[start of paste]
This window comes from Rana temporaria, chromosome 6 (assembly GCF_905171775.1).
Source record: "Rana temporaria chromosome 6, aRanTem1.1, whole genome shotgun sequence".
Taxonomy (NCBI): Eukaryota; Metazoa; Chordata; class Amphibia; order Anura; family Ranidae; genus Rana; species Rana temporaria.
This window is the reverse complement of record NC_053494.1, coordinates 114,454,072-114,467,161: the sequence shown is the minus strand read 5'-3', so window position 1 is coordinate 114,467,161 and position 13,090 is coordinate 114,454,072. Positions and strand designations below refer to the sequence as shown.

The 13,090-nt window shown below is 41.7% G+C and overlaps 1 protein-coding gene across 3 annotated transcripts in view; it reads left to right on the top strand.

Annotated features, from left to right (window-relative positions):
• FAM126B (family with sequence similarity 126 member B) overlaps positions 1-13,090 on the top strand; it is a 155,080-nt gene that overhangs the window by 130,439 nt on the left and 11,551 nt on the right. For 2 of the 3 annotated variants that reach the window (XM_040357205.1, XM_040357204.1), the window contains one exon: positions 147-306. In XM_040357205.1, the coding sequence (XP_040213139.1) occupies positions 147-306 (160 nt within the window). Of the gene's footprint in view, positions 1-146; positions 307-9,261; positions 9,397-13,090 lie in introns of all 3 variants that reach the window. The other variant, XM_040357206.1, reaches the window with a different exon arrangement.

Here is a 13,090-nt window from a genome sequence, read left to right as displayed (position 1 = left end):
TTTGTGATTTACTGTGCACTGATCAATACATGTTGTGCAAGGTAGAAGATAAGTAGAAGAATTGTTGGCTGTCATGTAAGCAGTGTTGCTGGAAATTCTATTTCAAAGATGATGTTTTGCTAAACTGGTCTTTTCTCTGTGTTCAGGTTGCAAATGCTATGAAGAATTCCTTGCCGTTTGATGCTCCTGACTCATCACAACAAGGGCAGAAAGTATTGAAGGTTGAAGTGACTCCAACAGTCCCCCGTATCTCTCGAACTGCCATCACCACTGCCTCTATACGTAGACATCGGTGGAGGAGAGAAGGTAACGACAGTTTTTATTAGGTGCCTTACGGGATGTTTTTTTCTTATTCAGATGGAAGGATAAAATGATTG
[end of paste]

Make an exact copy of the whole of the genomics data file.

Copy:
This window comes from Rana temporaria, chromosome 6 (assembly GCF_905171775.1).
Source record: "Rana temporaria chromosome 6, aRanTem1.1, whole genome shotgun sequence".
Taxonomy (NCBI): Eukaryota; Metazoa; Chordata; class Amphibia; order Anura; family Ranidae; genus Rana; species Rana temporaria.
This window is the reverse complement of record NC_053494.1, coordinates 114,454,072-114,467,161: the sequence shown is the minus strand read 5'-3', so window position 1 is coordinate 114,467,161 and position 13,090 is coordinate 114,454,072. Positions and strand designations below refer to the sequence as shown.

The 13,090-nt window shown below is 41.7% G+C and overlaps 1 protein-coding gene across 3 annotated transcripts in view; it reads left to right on the top strand.

Annotated features, from left to right (window-relative positions):
• FAM126B (family with sequence similarity 126 member B) overlaps positions 1-13,090 on the top strand; it is a 155,080-nt gene that overhangs the window by 130,439 nt on the left and 11,551 nt on the right. For 2 of the 3 annotated variants that reach the window (XM_040357205.1, XM_040357204.1), the window contains one exon: positions 147-306. In XM_040357205.1, the coding sequence (XP_040213139.1) occupies positions 147-306 (160 nt within the window). Of the gene's footprint in view, positions 1-146; positions 307-9,261; positions 9,397-13,090 lie in introns of all 3 variants that reach the window. The other variant, XM_040357206.1, reaches the window with a different exon arrangement.

Here is a 13,090-nt window from a genome sequence, read left to right as displayed (position 1 = left end):
TTTGTGATTTACTGTGCACTGATCAATACATGTTGTGCAAGGTAGAAGATAAGTAGAAGAATTGTTGGCTGTCATGTAAGCAGTGTTGCTGGAAATTCTATTTCAAAGATGATGTTTTGCTAAACTGGTCTTTTCTCTGTGTTCAGGTTGCAAATGCTATGAAGAATTCCTTGCCGTTTGATGCTCCTGACTCATCACAACAAGGGCAGAAAGTATTGAAGGTTGAAGTGACTCCAACAGTCCCCCGTATCTCTCGAACTGCCATCACCACTGCCTCTATACGTAGACATCGGTGGAGGAGAGAAGGTAACGACAGTTTTTATTAGGTGCCTTACGGGATGTTTTTTTCTTATTCAGATGGAAGGATAAAATGATTG